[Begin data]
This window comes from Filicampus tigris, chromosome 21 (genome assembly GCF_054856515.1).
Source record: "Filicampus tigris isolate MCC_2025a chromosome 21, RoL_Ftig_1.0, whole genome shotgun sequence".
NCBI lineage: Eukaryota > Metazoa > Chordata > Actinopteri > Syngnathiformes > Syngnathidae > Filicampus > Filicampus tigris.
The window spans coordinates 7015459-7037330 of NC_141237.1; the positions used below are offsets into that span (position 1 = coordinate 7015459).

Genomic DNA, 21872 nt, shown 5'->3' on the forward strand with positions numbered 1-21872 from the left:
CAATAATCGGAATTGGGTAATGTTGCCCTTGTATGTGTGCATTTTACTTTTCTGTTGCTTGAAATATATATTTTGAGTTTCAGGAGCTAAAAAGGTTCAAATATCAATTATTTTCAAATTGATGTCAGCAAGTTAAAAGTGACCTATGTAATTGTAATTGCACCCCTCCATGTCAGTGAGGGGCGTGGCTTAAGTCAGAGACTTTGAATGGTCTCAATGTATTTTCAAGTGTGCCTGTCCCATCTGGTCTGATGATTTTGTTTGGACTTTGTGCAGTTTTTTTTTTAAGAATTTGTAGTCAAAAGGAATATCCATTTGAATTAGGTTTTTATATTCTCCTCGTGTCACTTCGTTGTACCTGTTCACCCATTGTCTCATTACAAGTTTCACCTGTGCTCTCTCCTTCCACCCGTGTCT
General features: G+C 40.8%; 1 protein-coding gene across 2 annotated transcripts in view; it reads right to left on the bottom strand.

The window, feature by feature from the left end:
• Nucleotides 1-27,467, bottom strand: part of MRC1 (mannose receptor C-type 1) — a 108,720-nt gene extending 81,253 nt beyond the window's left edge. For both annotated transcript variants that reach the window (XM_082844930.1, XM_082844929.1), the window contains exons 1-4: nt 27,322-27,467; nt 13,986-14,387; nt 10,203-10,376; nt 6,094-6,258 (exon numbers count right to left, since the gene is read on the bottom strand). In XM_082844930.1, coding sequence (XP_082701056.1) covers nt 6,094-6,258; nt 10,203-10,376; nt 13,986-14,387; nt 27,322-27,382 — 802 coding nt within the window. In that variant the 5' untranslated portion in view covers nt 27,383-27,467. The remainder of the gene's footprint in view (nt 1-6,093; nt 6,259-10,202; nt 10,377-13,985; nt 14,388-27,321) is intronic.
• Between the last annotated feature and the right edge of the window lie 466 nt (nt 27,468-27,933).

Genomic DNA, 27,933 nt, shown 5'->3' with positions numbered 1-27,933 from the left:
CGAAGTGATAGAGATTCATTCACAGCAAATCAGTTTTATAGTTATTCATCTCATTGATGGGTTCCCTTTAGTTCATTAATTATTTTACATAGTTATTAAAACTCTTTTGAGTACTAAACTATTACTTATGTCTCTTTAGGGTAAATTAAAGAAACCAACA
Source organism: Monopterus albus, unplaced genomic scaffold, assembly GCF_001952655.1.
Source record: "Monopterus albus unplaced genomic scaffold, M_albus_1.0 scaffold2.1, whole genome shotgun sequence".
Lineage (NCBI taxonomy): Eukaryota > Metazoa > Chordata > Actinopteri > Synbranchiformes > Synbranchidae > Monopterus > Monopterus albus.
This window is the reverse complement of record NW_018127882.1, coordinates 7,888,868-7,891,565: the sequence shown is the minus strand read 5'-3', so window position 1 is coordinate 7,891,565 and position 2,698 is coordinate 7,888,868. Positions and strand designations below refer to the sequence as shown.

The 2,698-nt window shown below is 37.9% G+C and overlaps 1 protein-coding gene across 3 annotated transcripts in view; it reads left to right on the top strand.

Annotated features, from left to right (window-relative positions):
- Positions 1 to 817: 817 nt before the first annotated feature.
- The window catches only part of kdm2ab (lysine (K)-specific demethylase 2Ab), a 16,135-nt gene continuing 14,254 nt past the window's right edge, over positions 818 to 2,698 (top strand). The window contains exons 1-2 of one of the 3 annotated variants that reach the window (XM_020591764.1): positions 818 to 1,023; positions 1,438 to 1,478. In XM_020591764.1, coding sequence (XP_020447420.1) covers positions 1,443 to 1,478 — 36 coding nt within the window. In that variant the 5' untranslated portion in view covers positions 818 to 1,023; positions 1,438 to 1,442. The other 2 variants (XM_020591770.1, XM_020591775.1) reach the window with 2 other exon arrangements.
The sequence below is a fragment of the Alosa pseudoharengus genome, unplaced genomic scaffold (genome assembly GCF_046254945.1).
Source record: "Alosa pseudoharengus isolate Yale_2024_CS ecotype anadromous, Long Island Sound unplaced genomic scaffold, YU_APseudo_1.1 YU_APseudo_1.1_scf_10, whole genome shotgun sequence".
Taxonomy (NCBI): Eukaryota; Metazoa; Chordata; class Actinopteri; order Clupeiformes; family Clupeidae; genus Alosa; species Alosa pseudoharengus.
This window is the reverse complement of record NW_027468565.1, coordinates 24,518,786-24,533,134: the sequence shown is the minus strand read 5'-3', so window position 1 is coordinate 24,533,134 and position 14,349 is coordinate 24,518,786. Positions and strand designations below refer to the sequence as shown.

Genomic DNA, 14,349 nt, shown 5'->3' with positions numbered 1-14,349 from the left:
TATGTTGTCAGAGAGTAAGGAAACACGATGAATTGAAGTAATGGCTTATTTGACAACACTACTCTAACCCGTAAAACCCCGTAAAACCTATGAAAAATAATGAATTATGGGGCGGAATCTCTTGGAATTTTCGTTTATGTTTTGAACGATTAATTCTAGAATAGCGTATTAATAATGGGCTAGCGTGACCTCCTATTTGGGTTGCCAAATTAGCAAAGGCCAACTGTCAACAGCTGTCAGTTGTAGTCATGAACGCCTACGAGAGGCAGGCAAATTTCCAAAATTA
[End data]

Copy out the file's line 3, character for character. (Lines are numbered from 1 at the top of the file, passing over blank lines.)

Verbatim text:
NCBI lineage: Eukaryota > Metazoa > Chordata > Actinopteri > Syngnathiformes > Syngnathidae > Filicampus > Filicampus tigris.